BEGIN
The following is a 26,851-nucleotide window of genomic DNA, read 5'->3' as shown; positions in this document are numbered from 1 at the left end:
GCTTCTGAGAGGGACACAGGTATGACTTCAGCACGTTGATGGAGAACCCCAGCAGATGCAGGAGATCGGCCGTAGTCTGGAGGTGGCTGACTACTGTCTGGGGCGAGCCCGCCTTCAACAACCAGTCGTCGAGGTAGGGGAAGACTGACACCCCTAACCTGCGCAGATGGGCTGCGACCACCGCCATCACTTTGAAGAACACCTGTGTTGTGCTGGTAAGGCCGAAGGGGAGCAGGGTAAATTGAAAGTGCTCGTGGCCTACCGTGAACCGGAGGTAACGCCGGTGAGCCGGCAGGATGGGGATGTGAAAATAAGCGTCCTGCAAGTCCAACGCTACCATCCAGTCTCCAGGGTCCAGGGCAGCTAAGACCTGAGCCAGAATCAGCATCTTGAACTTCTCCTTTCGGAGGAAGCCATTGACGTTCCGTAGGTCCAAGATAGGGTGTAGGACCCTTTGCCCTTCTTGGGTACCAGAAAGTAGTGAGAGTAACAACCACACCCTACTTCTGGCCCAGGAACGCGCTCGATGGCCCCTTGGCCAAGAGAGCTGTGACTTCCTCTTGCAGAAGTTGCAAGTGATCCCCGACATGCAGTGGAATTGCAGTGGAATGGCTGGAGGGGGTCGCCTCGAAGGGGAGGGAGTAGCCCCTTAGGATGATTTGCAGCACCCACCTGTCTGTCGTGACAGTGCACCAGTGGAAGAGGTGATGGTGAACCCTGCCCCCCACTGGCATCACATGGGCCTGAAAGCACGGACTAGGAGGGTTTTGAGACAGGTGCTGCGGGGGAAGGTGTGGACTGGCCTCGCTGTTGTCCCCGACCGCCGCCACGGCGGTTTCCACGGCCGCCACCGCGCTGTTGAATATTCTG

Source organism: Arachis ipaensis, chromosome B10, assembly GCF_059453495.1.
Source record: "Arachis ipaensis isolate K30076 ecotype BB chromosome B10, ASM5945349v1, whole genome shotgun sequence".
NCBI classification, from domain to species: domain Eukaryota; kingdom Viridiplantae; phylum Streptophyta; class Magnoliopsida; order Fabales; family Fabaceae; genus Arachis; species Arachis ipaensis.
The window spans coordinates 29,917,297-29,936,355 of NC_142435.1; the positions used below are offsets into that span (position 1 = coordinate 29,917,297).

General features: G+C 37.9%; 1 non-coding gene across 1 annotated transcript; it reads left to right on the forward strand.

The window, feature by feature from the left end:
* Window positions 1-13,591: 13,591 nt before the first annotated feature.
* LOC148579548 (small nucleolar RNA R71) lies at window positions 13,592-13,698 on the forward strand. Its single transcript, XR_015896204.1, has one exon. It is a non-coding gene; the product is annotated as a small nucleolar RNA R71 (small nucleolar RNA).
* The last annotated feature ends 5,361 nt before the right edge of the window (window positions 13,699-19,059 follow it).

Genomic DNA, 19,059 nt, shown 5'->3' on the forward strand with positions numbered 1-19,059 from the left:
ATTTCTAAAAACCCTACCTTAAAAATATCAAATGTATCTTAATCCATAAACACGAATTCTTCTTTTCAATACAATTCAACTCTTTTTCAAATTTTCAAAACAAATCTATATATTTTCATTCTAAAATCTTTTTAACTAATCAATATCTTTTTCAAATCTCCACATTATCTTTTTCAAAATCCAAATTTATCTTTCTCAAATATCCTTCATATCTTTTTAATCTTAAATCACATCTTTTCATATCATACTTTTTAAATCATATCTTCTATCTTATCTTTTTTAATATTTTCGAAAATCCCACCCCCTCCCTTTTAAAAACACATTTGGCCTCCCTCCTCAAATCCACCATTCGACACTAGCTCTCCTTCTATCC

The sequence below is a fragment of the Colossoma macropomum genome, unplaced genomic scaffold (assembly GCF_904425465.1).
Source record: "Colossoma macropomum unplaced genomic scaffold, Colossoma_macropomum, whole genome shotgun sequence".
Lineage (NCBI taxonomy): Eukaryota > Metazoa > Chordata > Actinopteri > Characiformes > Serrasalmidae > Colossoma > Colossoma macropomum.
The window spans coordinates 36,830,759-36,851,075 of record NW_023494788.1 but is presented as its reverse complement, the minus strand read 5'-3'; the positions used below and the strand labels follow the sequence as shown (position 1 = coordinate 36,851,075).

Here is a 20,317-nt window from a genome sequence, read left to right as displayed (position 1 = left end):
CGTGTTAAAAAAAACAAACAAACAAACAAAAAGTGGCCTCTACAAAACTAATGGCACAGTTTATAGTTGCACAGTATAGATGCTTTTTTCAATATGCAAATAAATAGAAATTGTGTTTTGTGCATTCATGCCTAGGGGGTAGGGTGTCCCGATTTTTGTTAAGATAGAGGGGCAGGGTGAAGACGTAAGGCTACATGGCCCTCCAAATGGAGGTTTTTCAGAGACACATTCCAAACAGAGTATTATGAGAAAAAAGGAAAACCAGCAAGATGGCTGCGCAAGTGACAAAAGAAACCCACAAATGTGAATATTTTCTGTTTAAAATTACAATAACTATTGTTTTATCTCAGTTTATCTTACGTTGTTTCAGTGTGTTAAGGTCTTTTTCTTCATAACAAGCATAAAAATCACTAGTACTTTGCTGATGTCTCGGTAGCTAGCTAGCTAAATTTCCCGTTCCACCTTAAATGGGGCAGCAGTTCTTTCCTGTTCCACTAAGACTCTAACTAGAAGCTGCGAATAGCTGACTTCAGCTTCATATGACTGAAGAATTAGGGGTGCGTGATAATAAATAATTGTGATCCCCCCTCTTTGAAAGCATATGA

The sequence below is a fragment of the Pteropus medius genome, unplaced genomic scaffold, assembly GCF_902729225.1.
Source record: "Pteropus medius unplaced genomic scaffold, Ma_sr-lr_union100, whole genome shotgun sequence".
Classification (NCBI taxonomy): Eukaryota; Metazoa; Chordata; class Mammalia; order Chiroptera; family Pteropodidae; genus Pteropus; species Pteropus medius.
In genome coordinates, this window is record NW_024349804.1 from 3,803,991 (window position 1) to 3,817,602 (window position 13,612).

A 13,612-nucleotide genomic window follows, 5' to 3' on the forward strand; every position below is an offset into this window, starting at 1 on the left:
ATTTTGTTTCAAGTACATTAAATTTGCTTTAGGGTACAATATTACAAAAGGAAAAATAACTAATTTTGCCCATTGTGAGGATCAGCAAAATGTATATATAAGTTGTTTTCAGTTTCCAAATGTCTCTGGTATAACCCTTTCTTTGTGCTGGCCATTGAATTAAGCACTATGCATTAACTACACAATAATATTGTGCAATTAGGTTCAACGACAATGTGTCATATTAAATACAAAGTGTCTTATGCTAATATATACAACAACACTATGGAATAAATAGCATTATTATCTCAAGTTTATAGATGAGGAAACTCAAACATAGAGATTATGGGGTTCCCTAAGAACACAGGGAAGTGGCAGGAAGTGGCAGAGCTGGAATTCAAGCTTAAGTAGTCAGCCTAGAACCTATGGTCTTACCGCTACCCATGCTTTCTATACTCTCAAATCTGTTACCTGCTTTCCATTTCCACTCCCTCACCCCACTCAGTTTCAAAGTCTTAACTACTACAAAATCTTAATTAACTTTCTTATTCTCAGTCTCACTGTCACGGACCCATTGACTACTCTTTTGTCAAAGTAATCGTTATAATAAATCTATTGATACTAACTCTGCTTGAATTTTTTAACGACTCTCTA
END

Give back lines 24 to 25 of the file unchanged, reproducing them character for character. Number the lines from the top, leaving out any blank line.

A 13,612-nucleotide genomic window follows, 5' to 3' on the forward strand; every position below is an offset into this window, starting at 1 on the left:
ATTTTGTTTCAAGTACATTAAATTTGCTTTAGGGTACAATATTACAAAAGGAAAAATAACTAATTTTGCCCATTGTGAGGATCAGCAAAATGTATATATAAGTTGTTTTCAGTTTCCAAATGTCTCTGGTATAACCCTTTCTTTGTGCTGGCCATTGAATTAAGCACTATGCATTAACTACACAATAATATTGTGCAATTAGGTTCAACGACAATGTGTCATATTAAATACAAAGTGTCTTATGCTAATATATACAACAACACTATGGAATAAATAGCATTATTATCTCAAGTTTATAGATGAGGAAACTCAAACATAGAGATTATGGGGTTCCCTAAGAACACAGGGAAGTGGCAGGAAGTGGCAGAGCTGGAATTCAAGCTTAAGTAGTCAGCCTAGAACCTATGGTCTTACCGCTACCCATGCTTTCTATACTCTCAAATCTGTTACCTGCTTTCCATTTCCACTCCCTCACCCCACTCAGTTTCAAAGTCTTAACTACTACAAAATCTTAATTAACTTTCTTATTCTCAGTCTCACTGTCACGGACCCATTGACTACTCTTTTGTCAAAGTAATCGTTATAATAAATCTATTGATACTAACTCTGCTTGAATTTTTTAACGACTCTCTA